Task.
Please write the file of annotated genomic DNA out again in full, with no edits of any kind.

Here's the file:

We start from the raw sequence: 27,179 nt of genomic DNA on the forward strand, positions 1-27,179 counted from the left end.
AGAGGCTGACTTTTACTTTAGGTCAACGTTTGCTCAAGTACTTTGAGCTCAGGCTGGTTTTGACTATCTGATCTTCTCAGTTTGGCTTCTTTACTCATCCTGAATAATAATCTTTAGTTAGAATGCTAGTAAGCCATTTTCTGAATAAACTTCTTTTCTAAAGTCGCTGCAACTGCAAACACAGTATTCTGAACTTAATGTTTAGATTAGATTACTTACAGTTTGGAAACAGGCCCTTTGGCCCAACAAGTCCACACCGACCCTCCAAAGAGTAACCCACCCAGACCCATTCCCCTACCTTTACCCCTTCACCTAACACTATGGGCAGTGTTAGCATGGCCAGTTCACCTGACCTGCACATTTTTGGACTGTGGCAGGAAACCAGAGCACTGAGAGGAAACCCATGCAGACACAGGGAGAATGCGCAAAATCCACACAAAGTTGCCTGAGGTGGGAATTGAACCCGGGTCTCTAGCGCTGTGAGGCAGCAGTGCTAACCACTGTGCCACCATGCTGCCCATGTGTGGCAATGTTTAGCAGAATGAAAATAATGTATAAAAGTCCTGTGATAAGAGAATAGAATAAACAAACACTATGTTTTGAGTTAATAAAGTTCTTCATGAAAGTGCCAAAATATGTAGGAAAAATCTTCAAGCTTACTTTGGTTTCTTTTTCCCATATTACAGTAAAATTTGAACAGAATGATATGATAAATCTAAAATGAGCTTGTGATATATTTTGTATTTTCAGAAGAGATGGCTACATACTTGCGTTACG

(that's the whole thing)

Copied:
We start from the raw sequence: 27,179 nt of genomic DNA on the forward strand, positions 1-27,179 counted from the left end.
AGAGGCTGACTTTTACTTTAGGTCAACGTTTGCTCAAGTACTTTGAGCTCAGGCTGGTTTTGACTATCTGATCTTCTCAGTTTGGCTTCTTTACTCATCCTGAATAATAATCTTTAGTTAGAATGCTAGTAAGCCATTTTCTGAATAAACTTCTTTTCTAAAGTCGCTGCAACTGCAAACACAGTATTCTGAACTTAATGTTTAGATTAGATTACTTACAGTTTGGAAACAGGCCCTTTGGCCCAACAAGTCCACACCGACCCTCCAAAGAGTAACCCACCCAGACCCATTCCCCTACCTTTACCCCTTCACCTAACACTATGGGCAGTGTTAGCATGGCCAGTTCACCTGACCTGCACATTTTTGGACTGTGGCAGGAAACCAGAGCACTGAGAGGAAACCCATGCAGACACAGGGAGAATGCGCAAAATCCACACAAAGTTGCCTGAGGTGGGAATTGAACCCGGGTCTCTAGCGCTGTGAGGCAGCAGTGCTAACCACTGTGCCACCATGCTGCCCATGTGTGGCAATGTTTAGCAGAATGAAAATAATGTATAAAAGTCCTGTGATAAGAGAATAGAATAAACAAACACTATGTTTTGAGTTAATAAAGTTCTTCATGAAAGTGCCAAAATATGTAGGAAAAATCTTCAAGCTTACTTTGGTTTCTTTTTCCCATATTACAGTAAAATTTGAACAGAATGATATGATAAATCTAAAATGAGCTTGTGATATATTTTGTATTTTCAGAAGAGATGGCTACATACTTGCGTTACG